- Legal Notices
- Subscription Rates
- Photo Gallery
- Hall of Fame
- Mushroom Festival
A local church may seek legal action after a request to rezone their property to residential is denied.
About 15 members of the Lighthouse Baptist Church in Richmond attended the Council’s meeting Tuesday night to get answers from elected officials as to why the Richmond Planning and Zoning Board voted 6-0 to deny the request at a meeting on June 2.
The church is seeking the rezoning so they can convert the old church into a single family dwelling for the church’s pastor Nelson Holmes and his family.
Holmes’ wife Nancy told the council that only six to seven people would be living in the structure. According to the minutes from the meeting, Public Works, Police and Fire Departments were all notified and no objections were brought forward.
Nancy told the commission and the council the reason they want to convert the church is so they can move to Richmond from the Excelsior Springs area. She said the church has been doing mass distributions of Harvesters food items and living in Richmond would make it much easier on her husband who works full time for the postal service in addition to being the church’s pastor.
“I think that’s a big thing here,” Nancy said in speaking of the food distributions. “But how long can we keep this up if we can’t live here?” We try to help everyone in the community. At this time, won’t you please come in and help us?”
The Holmes said they were led to believe that the request would not be a problem and were unprepared for a battle when only Nancy showed up to the meeting on June 2. She said she thought she was going to the meeting to just answer questions and get approval.
Community Development Director Lisa Hastings denied telling the Holmes they would have no problems and said she told them the steps they would have to go through to receive the request.
Nancy said that everything appeared fine until Jill and Ray Noble spoke against the request at the June 2 meeting. The minutes say the Nobles said they did not believe the Holmes could make it look like a house and that it would cost too much money to fix.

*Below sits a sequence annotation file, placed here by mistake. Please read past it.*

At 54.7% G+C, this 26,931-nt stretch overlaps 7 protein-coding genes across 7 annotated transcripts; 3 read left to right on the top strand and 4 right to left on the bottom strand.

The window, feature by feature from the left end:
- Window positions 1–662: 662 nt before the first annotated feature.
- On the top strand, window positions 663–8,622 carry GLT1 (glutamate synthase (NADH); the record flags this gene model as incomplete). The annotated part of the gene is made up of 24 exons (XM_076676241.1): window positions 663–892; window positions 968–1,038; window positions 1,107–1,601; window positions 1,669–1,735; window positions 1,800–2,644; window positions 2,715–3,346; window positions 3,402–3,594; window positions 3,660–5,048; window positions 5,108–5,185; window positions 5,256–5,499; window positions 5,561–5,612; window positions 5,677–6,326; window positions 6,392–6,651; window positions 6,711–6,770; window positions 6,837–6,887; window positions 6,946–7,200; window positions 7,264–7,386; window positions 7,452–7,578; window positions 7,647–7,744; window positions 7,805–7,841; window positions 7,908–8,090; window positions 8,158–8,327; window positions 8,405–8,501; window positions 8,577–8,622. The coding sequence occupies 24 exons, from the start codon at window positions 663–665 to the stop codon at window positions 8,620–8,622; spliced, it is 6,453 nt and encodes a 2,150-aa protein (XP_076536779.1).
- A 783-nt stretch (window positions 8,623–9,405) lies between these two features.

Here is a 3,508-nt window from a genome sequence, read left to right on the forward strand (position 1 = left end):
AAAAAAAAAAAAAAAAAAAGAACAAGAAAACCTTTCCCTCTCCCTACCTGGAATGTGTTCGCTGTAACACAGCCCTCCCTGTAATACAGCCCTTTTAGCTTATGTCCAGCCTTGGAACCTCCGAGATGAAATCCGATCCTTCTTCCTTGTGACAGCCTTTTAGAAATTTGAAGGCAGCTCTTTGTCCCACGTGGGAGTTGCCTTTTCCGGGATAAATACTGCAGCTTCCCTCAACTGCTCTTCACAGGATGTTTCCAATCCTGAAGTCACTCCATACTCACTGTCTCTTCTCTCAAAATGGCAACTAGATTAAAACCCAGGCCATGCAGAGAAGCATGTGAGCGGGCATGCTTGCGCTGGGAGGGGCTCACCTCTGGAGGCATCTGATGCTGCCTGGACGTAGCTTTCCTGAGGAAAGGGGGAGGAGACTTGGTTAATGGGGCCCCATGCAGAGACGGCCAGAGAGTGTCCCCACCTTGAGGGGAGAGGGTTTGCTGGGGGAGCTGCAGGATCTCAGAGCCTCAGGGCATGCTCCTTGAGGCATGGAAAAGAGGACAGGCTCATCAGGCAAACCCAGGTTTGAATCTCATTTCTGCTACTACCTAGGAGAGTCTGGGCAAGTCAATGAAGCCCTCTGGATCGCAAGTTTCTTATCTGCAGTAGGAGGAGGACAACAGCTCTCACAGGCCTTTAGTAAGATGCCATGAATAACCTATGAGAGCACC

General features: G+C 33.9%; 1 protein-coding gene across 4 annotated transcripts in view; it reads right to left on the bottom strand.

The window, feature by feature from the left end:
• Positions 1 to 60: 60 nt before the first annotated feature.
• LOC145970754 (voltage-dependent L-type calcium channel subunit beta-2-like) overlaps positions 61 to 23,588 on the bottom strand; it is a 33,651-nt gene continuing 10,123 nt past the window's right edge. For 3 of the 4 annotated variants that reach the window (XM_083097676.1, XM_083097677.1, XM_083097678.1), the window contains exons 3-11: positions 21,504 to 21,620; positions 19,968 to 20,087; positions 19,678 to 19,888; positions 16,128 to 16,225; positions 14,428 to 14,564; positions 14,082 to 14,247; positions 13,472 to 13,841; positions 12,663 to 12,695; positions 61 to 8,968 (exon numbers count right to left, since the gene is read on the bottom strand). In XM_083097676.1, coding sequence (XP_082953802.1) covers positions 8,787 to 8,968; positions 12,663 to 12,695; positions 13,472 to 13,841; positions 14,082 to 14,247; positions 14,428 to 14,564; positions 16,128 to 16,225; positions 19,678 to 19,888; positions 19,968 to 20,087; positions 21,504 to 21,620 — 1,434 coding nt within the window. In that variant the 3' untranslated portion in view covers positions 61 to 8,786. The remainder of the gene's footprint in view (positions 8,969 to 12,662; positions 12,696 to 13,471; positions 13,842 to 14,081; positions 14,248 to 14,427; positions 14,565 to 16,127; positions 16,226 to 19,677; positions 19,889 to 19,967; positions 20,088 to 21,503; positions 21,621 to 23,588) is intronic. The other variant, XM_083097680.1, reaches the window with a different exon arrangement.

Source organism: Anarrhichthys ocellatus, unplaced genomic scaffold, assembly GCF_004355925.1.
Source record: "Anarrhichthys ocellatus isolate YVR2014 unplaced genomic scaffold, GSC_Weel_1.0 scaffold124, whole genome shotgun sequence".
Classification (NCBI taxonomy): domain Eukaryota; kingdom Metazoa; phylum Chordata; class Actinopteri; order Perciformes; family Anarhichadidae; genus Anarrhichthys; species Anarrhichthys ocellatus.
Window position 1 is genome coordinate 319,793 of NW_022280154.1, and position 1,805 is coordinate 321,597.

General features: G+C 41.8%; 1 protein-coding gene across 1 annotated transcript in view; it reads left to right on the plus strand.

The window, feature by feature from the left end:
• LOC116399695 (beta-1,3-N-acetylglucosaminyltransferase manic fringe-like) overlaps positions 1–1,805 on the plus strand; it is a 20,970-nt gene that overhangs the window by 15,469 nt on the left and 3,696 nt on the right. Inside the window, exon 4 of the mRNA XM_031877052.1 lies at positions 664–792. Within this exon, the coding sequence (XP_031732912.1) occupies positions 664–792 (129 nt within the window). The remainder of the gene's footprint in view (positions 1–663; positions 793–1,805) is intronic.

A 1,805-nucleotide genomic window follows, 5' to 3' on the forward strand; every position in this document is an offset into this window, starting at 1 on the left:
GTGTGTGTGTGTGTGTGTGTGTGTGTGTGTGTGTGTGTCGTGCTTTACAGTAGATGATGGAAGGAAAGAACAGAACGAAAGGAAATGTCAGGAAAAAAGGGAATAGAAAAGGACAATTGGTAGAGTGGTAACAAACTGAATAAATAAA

Nancy said that professional contractors have committed to the project and that they have already put a lot of money into the church. She said it’s hard to keep up, however when the place is being vandalized on a regular basis.
“We can’t sell it,” she said. “We’ve got kids going in there smoking and tearing things up. The little bit we fix they go in there and tear up.”
The council voted 8-0 to deny the request. Councilman Roger Kepple said the city has to follow the recommendations.
“What you’re doing is most commendable, and your appeal is most commendable, but this council has to go by recommendations of planning and zoning,” Kepple said.
Councilman Dave Powell agreed with Kepple and told the Holmes it was not personal.
“It’s not a matter of us being for or against you,” he said. “We have to depend on the expertise of the presentation made to the planning and zoning committee or our inspector. The zoning was put into place for a purpose.”
Another issue against the building is the structural soundness of the building. The Holmes claim the structure is fine and invited the council to look. Hastings said she has never been in the building. Powell indicated on Thursday that he and other council members are interested in touring the building.
Nelson said on Thursday that the church may explore legal action.
Photo: The Lighthouse Baptist Church wants to turn their old building at 207 E. Buchanan St. into a parsonage for the church. (Photo by Dennis Sharkey/The Daily News)